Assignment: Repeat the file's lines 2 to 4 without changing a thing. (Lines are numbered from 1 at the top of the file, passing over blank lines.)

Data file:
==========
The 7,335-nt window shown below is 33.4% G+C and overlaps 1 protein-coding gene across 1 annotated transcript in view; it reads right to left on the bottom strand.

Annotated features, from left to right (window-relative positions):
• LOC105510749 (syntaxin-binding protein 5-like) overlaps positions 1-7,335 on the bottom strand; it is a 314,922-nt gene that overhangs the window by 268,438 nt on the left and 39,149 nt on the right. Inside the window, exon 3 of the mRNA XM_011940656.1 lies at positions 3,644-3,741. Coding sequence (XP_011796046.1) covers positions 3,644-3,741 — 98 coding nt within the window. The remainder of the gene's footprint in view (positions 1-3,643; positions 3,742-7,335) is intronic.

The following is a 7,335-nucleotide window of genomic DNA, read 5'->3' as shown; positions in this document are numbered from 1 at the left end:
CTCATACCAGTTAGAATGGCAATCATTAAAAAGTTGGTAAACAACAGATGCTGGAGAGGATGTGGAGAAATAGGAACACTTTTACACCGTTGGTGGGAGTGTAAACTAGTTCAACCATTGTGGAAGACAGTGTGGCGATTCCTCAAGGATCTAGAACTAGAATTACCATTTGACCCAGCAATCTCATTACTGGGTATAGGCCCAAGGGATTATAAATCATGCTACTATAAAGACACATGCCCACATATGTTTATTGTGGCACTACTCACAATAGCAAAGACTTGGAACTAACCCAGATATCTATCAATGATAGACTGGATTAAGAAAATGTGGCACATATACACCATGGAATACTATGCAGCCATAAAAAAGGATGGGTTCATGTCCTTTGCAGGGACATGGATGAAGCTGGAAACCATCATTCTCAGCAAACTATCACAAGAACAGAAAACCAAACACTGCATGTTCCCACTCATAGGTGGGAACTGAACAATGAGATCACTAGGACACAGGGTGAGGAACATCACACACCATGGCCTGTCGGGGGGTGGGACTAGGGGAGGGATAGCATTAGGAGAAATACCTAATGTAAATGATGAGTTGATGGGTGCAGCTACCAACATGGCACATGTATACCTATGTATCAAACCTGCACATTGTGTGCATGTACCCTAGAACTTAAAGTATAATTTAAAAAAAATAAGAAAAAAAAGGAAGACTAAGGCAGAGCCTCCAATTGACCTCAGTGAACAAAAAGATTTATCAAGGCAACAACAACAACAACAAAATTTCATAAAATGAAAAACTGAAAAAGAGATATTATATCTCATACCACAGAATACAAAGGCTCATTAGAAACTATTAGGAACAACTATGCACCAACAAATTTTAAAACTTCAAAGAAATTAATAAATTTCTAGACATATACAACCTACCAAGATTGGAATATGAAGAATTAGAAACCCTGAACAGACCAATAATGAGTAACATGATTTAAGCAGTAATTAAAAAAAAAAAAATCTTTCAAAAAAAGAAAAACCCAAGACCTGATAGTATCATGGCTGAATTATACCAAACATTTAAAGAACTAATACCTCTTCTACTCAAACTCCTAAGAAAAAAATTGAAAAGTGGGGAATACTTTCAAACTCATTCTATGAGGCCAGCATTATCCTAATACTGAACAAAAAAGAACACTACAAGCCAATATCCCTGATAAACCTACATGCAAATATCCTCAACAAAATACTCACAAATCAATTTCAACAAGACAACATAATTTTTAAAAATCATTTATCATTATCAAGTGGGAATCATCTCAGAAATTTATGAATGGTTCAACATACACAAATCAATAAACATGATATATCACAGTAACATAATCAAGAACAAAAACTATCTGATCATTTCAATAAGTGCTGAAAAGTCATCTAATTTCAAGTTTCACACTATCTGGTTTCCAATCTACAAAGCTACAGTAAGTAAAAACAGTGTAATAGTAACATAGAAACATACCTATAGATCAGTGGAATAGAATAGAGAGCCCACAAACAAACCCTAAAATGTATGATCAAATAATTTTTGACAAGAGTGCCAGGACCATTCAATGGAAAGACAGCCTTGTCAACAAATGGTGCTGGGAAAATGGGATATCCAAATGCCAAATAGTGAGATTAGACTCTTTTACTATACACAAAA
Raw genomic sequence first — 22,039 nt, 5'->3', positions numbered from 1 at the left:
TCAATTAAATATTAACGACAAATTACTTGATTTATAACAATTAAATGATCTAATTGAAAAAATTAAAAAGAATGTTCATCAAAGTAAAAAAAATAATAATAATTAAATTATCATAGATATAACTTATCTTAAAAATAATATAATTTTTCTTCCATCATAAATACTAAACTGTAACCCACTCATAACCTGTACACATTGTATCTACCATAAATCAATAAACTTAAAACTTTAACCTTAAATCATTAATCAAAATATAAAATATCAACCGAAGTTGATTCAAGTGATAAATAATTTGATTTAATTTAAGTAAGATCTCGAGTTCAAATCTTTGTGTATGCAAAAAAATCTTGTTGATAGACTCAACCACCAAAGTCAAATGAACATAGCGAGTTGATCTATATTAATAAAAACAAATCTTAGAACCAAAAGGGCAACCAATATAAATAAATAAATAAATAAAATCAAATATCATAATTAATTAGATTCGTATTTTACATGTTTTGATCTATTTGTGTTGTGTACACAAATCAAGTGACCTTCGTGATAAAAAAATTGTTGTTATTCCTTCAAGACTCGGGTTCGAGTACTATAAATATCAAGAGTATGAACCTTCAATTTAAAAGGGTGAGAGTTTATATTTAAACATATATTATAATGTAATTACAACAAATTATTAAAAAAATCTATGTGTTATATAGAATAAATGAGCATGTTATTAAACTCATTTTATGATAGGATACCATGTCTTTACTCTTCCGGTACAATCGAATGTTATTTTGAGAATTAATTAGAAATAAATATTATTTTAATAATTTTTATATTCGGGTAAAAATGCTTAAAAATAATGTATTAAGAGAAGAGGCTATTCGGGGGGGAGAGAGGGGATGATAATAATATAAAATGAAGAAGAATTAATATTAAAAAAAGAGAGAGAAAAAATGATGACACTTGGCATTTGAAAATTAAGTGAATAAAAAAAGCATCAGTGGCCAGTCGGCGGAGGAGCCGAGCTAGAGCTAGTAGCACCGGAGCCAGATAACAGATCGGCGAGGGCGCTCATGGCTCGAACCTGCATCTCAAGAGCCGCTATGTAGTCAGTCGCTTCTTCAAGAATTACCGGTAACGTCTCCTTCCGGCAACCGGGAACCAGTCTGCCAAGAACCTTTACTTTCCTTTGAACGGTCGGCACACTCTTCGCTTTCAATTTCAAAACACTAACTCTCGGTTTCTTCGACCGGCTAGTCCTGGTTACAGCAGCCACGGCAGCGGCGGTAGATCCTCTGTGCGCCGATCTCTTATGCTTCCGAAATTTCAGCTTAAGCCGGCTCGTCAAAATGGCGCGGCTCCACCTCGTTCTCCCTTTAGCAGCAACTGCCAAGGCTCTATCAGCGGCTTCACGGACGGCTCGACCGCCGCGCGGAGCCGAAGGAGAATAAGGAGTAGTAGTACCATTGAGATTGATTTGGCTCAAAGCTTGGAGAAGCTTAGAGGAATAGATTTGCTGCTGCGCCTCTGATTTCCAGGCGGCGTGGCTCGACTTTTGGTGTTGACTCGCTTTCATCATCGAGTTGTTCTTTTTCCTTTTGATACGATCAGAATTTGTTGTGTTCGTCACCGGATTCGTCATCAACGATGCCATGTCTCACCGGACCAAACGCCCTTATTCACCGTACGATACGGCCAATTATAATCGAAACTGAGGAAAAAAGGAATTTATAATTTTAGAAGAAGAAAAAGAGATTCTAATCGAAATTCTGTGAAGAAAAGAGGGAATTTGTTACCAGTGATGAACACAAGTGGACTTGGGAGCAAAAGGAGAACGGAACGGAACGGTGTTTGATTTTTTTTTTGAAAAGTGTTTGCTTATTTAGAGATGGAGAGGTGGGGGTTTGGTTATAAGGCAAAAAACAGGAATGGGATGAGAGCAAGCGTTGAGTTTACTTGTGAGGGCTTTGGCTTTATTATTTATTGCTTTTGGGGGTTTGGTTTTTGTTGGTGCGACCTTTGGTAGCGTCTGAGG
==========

Annotated features, from left to right (window-relative positions):
• LOC105510749 (syntaxin-binding protein 5-like) overlaps positions 1-7,335 on the bottom strand; it is a 314,922-nt gene that overhangs the window by 268,438 nt on the left and 39,149 nt on the right. Inside the window, exon 3 of the mRNA XM_011940656.1 lies at positions 3,644-3,741. Coding sequence (XP_011796046.1) covers positions 3,644-3,741 — 98 coding nt within the window. The remainder of the gene's footprint in view (positions 1-3,643; positions 3,742-7,335) is intronic.

The following is a 7,335-nucleotide window of genomic DNA, read 5'->3' as shown; positions in this document are numbered from 1 at the left end: